When it comes to the way you view your body and its interaction with germs, people tend to fall into two different camps. This might explain a lot about the past year and a half.
Let's take a look at these differing perspectives about micro-organisms.
OUTDATED AND OLD THINKING
The first world view is the traditional germ theory. Though outdated and disproven, the germ theory is the idea that germs cause disease and sickness when they come into contact with the body. This worldview positions bacteria, viruses, and other micro-organisms as scary predators that have to be avoided or killed in order to stay safe and healthy. People who view their day-to-day interaction with germs this way tend to want to sterilize everything, use hand sanitizer frequently, and often behave as if "catching a cold" is a direct consequence of coming into contact with a germ or sick person.
WHERE SCIENCE AND REALITY MEET
The second worldview of human interaction with germs is built upon a common sense understanding of more recent research. The past couple of decades have provided us with a growing understanding of something that scientists have termed "the human microbiome". Microbiologists now understand that germs are literally everywhere. There are, in fact, trillions of bacteria, viruses, fungi, and protozoa in and on every single one of us. It's mind-boggling to realize that the human body is actually more microorganism than it is human cells. Some researchers believe that you are 10 times more microorganisms than you are cells.
As a simplistic example, this means that if your entire body is made up of 1 trillion cells, there are an additional 10 trillion bacteria, viruses, fungi, parasites, and other forms of germs in and on your body!
In light of this understanding of the ubiquity of germs, it would seem foolish to try to avoid contact with germs. There are billions of germs on your hands, under your fingernails, in your belly button, in your nose, and in your armpit! In fact, scientists have shown that different locations on your body will have certain types of microorganisms that are unique to that specific location. Researchers are learning that these different microorganisms serve a purpose and are there for a reason.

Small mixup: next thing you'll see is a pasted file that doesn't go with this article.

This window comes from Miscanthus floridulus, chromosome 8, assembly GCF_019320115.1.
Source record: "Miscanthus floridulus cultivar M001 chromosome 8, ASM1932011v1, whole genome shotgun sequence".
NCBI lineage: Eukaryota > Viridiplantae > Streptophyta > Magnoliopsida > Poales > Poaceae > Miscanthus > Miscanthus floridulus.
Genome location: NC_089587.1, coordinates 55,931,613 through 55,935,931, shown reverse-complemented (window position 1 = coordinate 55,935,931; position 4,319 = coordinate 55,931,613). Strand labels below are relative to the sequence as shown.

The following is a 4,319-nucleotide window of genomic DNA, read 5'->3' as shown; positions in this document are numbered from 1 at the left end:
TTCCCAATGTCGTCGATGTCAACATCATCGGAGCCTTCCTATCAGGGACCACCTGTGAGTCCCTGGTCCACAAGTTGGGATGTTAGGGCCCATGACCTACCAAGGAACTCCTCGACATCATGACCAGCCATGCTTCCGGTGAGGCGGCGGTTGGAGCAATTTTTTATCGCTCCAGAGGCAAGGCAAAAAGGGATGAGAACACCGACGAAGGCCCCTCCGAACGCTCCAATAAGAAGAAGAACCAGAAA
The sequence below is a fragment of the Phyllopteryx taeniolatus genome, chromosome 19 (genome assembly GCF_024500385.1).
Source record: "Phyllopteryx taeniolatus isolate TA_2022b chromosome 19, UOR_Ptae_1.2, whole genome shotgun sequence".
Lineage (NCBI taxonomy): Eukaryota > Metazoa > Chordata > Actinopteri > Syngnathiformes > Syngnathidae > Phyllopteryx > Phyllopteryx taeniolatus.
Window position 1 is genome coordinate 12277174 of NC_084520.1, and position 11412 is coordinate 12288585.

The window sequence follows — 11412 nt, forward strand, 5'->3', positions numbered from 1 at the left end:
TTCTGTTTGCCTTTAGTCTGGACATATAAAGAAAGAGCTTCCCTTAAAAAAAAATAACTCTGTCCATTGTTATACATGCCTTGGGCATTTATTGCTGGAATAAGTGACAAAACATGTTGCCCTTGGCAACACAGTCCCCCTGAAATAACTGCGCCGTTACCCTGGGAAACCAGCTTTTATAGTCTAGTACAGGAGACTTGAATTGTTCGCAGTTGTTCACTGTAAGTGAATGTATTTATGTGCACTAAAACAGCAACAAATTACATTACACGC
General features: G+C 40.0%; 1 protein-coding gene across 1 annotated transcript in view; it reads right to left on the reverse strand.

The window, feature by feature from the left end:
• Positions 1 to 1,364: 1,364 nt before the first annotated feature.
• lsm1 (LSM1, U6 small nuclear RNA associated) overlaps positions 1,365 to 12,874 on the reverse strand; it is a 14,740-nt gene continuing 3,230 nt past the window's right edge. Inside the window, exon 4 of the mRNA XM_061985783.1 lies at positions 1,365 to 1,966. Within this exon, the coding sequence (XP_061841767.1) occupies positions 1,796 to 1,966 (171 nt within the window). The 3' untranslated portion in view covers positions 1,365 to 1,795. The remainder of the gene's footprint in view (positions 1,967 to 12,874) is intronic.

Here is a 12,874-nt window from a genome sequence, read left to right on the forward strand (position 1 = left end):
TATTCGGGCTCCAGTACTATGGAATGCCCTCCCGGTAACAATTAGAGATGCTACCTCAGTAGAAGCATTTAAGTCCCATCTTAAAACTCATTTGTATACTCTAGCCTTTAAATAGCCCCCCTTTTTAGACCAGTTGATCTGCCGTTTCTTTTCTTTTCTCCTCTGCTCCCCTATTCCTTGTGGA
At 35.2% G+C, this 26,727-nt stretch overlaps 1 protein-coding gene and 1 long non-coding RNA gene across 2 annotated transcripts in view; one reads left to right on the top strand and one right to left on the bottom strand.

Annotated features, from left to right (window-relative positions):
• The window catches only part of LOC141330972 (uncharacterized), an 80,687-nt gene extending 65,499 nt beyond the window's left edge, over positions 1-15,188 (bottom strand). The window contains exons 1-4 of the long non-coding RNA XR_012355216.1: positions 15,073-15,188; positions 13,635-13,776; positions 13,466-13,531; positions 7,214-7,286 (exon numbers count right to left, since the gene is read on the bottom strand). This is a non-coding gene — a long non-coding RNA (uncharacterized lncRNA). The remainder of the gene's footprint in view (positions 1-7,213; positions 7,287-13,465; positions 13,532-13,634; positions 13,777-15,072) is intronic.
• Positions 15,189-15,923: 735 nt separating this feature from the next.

Ready for more?! There are billions and billions of germs in your digestive system. From start to finish, there are microorganisms in your mouth, throat, stomach, intestines, colon, and all the way to the end. We now understand that those bacteria are not only beneficial, but they are crucial to the healthy and normal function of the digestive system.
I don't think anyone can deny that humans have been living alongside microorganisms from the beginning of time. Some people believe that we evolved from microorganisms!
The worldview of living in balance and harmony with microorganisms empowers us to not be the victims of "invisible predators", but instead focus on taking responsibility for our health and living a lifestyle that maximizes the health of your body's human cells and fosters the growth of microorganisms that support the health of those human cells.
Upon introspection of one's own personal experiences, many people can relate to the phenomena of getting sick after a stressful or busy season of life. Though only anecdotal, my own personal experience is similar. The only time I tend to get sick is if I let my body get run-down, overworked, undernourished, or exhausted.
These ideas of the microbiome and having a worldview of not living in fear of microorganisms, but intentionally living in harmony with microorganisms is not new. Here are some great resources for further investigation and further learning. This YOUTUBE video published by NPR in 2013 does a great job explaining the microbiome. Dr. Zach Bush is a great resource for learning more about the importance of microorganisms in our daily lives.
To continue supporting the health of your body's human cells, remember to provide proper nourishment with healthy foods and quality supplements like Vitamin D to the Rescue and Magnesium to the Rescue.